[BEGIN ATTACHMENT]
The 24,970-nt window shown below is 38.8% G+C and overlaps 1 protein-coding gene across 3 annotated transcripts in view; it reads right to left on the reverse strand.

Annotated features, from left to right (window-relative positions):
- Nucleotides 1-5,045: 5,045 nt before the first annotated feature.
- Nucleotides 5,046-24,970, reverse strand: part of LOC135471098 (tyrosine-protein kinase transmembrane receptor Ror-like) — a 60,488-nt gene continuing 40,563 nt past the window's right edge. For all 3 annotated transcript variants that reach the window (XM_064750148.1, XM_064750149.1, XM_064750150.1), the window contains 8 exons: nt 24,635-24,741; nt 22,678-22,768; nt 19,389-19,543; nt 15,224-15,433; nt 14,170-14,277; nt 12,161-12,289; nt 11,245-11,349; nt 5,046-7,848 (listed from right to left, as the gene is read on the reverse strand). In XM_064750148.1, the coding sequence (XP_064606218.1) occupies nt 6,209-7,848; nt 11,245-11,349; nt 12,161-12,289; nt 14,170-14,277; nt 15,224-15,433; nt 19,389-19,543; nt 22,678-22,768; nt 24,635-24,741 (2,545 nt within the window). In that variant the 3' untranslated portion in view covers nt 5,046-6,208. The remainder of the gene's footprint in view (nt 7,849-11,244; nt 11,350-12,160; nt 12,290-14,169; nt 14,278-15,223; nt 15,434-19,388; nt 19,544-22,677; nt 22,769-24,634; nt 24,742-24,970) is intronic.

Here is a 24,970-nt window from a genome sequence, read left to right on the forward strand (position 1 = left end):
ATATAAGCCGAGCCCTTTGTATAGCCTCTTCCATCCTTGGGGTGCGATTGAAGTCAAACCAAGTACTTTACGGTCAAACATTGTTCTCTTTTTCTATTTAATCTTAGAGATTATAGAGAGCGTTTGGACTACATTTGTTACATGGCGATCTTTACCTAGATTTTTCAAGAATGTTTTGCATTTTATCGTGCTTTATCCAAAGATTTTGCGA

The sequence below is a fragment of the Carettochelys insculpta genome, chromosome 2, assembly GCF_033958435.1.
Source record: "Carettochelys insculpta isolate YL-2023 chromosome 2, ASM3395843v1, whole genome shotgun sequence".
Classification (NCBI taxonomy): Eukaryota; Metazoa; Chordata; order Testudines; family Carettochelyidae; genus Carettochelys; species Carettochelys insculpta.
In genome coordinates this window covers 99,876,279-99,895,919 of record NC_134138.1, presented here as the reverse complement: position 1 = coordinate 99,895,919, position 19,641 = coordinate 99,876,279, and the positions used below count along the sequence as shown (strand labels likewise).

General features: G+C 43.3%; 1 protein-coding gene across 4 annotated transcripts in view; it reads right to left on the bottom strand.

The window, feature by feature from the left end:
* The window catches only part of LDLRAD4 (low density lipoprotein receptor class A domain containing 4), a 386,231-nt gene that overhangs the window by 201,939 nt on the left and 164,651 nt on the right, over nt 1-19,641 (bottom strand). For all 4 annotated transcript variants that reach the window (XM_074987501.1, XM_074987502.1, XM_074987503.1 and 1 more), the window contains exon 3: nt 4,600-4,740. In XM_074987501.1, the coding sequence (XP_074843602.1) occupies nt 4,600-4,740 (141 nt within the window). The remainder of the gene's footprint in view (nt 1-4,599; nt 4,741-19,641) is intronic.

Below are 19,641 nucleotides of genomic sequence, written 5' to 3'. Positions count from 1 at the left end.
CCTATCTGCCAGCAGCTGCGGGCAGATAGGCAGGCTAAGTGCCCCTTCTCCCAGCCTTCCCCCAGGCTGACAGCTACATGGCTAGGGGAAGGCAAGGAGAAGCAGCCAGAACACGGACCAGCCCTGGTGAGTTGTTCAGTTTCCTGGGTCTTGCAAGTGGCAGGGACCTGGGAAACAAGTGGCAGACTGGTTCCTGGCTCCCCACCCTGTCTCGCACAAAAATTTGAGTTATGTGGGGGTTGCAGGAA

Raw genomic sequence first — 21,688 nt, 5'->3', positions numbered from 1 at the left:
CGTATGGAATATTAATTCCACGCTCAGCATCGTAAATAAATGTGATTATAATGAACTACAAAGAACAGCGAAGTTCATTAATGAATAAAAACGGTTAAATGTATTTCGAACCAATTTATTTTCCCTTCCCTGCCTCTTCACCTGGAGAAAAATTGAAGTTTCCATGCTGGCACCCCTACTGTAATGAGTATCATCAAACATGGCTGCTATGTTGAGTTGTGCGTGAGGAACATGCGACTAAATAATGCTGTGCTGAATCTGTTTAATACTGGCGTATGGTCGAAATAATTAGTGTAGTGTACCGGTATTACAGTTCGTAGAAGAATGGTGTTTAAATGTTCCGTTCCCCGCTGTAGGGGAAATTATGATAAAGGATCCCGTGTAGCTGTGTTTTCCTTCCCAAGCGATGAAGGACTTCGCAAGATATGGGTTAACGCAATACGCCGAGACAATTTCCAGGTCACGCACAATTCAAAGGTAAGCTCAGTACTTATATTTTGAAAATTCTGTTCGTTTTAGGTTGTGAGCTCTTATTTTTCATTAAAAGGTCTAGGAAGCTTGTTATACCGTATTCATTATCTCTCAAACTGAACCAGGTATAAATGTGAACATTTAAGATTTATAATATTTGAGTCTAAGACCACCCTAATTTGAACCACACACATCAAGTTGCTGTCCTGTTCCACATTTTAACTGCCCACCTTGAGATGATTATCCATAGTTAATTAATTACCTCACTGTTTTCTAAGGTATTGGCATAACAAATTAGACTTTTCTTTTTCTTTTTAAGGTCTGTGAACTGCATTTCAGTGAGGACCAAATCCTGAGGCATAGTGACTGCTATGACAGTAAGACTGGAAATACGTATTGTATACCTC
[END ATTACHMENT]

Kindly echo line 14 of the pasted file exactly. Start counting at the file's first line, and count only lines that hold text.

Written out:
Below are 19,641 nucleotides of genomic sequence, written 5' to 3'. Positions count from 1 at the left end.